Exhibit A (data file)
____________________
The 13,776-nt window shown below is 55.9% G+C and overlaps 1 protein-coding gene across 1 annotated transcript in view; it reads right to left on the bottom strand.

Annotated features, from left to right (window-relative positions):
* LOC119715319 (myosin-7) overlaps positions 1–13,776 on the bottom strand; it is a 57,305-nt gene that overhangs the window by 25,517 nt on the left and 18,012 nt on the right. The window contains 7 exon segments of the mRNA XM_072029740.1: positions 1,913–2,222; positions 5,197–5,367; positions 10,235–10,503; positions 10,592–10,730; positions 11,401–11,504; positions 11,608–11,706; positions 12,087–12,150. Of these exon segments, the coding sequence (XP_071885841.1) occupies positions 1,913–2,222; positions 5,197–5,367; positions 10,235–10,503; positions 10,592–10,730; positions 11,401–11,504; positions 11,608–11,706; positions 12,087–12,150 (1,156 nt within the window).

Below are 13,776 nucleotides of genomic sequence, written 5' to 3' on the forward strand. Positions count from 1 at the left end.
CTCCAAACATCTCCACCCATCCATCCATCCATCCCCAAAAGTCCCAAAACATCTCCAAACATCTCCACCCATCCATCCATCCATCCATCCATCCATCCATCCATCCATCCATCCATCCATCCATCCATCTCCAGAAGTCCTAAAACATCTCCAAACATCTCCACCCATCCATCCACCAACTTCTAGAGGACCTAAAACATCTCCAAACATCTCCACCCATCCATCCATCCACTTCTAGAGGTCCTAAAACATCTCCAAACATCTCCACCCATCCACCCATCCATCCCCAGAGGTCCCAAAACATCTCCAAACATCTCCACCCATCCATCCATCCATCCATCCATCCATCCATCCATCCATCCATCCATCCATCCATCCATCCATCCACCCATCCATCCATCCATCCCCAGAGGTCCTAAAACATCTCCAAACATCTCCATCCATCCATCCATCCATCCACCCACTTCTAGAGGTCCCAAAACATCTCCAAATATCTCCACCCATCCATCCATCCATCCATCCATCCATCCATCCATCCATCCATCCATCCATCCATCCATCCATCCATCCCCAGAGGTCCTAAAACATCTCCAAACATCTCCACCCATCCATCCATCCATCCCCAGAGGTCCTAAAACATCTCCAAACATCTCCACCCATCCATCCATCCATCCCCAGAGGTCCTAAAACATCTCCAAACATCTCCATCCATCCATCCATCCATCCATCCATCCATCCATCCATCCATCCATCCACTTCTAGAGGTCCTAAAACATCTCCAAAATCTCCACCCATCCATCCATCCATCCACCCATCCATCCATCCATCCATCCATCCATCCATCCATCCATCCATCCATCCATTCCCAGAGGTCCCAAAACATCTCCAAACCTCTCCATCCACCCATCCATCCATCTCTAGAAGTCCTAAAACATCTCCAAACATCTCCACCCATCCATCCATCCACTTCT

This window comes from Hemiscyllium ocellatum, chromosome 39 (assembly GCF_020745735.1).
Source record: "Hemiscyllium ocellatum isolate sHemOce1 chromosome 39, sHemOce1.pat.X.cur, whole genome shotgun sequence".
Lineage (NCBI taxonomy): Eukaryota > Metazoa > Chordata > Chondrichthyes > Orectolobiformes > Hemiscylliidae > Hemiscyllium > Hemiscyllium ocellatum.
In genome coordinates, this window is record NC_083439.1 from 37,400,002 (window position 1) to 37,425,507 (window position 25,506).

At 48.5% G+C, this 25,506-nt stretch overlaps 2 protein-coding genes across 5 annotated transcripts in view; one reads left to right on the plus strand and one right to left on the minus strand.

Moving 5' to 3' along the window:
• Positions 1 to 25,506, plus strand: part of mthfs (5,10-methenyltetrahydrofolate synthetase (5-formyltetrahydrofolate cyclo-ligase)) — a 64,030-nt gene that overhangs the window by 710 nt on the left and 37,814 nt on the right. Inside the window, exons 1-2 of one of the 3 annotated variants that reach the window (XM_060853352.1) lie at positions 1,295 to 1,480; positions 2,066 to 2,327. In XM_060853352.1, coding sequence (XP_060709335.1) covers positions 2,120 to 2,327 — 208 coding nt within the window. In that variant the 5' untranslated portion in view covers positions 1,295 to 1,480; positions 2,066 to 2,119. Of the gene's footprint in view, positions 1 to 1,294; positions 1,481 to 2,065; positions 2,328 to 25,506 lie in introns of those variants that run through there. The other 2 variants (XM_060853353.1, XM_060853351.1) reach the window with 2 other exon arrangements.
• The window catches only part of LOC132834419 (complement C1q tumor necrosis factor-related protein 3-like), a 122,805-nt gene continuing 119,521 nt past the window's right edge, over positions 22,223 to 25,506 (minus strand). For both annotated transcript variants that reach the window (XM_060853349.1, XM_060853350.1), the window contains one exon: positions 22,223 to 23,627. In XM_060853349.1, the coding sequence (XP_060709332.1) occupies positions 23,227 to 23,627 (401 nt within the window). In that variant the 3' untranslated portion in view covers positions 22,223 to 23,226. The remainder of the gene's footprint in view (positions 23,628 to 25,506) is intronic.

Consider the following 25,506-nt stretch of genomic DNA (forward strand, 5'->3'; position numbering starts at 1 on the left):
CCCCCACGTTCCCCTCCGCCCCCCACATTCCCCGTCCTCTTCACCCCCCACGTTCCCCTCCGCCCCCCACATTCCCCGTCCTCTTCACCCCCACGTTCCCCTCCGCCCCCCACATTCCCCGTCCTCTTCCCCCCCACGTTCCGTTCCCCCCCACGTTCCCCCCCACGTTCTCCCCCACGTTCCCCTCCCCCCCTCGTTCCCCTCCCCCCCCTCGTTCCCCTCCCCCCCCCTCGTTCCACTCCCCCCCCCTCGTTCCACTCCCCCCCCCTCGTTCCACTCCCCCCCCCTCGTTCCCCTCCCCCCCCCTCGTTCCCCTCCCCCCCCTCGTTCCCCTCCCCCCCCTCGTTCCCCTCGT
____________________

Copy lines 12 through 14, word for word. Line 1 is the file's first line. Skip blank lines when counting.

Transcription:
• Positions 1 to 25,506, plus strand: part of mthfs (5,10-methenyltetrahydrofolate synthetase (5-formyltetrahydrofolate cyclo-ligase)) — a 64,030-nt gene that overhangs the window by 710 nt on the left and 37,814 nt on the right. Inside the window, exons 1-2 of one of the 3 annotated variants that reach the window (XM_060853352.1) lie at positions 1,295 to 1,480; positions 2,066 to 2,327. In XM_060853352.1, coding sequence (XP_060709335.1) covers positions 2,120 to 2,327 — 208 coding nt within the window. In that variant the 5' untranslated portion in view covers positions 1,295 to 1,480; positions 2,066 to 2,119. Of the gene's footprint in view, positions 1 to 1,294; positions 1,481 to 2,065; positions 2,328 to 25,506 lie in introns of those variants that run through there. The other 2 variants (XM_060853353.1, XM_060853351.1) reach the window with 2 other exon arrangements.
• The window catches only part of LOC132834419 (complement C1q tumor necrosis factor-related protein 3-like), a 122,805-nt gene continuing 119,521 nt past the window's right edge, over positions 22,223 to 25,506 (minus strand). For both annotated transcript variants that reach the window (XM_060853349.1, XM_060853350.1), the window contains one exon: positions 22,223 to 23,627. In XM_060853349.1, the coding sequence (XP_060709332.1) occupies positions 23,227 to 23,627 (401 nt within the window). In that variant the 3' untranslated portion in view covers positions 22,223 to 23,226. The remainder of the gene's footprint in view (positions 23,628 to 25,506) is intronic.

Consider the following 25,506-nt stretch of genomic DNA (forward strand, 5'->3'; position numbering starts at 1 on the left):